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King's College - New YorkA guest post by Rev. Dr. Brian Lee from Christ Reformed Church, Washington, DC

There are a lot of interesting ways to slice the recent dust-up over Dinesh D’Souza’s selection as President of the King’s College in New York City, covered thoroughly in a recent article at Christianity Today. We could consider what it tells us about politics and cultural transformation as the core identity of evangelicals, or how it illustrates the transformation of Christian institutions away from their founding principles. But perhaps most interesting is what it says about the status of the doctrine of the church in evangelical circles, and the degree to which individual believers conceive of themselves as atomistic units, defined only by their own faith and experience.

D’Souza is a Roman Catholic married to an evangelical, and has been attending a Calvary Chapel for the last ten years. But none of these ecclesiastical relationships or practices defines him:
“I’m quite happy to acknowledge my Catholic background; at the same time, I’m very comfortable with Reformation theology,” D’Souza told Christianity Today. “I’m comfortable with the evangelical world. In a sense, I’m part of it. …I do not describe myself as Catholic today. But I don’t want to renounce it either because it’s an important part of my background.I’m an American citizen, but I wouldn’t reject the Indian label because it’s part of my heritage. I say I have a Catholic origin or background. I say I’m a nondenominational Christian, and I’m comfortable with born-again.”

Apparently, church membership is like citizenship or cultural self-identification, and we are as free to associate freely with various churches as we are to hold dual citizenship or celebrate our hyphenated ethnic heritage as Indian-Americans, or whatever the case may be. Understood thus, America is as much a theological as well as cultural “melting pot.”

Of course, this flexibility is not unrelated to the fact that the Reformation theology D’Souza is comfortable with is characterized by him as reflecting “an intramural type debate and squabble” among Christians. King’s College Statement of Faith clearly upholds Reformation principles of “Scripture alone,” justification by imputation via “faith alone,” and denies the Roman Catholic doctrine of purgatory. What does it mean to “completely adhere to” such a statement of faith as required by King’s, and not renounce a Roman Catholic faith which explicitly endorses the opposite?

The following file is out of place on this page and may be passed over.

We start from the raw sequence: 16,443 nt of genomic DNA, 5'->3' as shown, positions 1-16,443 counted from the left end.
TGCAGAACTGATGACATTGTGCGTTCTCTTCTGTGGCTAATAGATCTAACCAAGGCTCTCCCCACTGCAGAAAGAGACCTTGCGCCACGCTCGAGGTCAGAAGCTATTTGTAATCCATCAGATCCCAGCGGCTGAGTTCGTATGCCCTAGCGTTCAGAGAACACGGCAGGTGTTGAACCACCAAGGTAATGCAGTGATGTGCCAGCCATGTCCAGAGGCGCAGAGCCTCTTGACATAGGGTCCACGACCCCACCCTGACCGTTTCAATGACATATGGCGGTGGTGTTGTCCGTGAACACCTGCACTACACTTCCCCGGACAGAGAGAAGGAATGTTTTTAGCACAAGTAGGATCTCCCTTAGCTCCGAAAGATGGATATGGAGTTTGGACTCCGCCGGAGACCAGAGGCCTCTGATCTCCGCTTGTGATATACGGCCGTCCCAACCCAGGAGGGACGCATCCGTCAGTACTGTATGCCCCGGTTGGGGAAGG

One solution is provided by the Statement of Faith itself, which appears to provide the ultimate escape clause. The introduction notes that:
“We accept those areas of doctrinal teaching on which, historically, there has been general agreement among all true Christians. Because of the specialized calling of our movement, we desire to allow for freedom of conviction on other doctrinal matters, provided that any interpretation is based upon the Bible alone…” (italics added).

This caveat is utterly ambiguous, and doesn’t identify whether it is referring to the list of 17 doctrines that follow, or allowing for some subset of them to be negotiable. The key, however, is in those words italicized above: “Because of the specialized calling of our movement…” Huh? More ambiguity here, but one isn’t sure whether to praise King’s for recognizing that it is at best a “movement” and not a church, or to challenge them for so flagrantly confusing the gospel with cultural transformation.

The Rev. Brian Lee (PhD) is the pastor of Christ United Reformed Church in Washington, D.C.. For any information on the church, contact him at pastor *AT* ChristReformedDC.org

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Atheists Know More About Religion?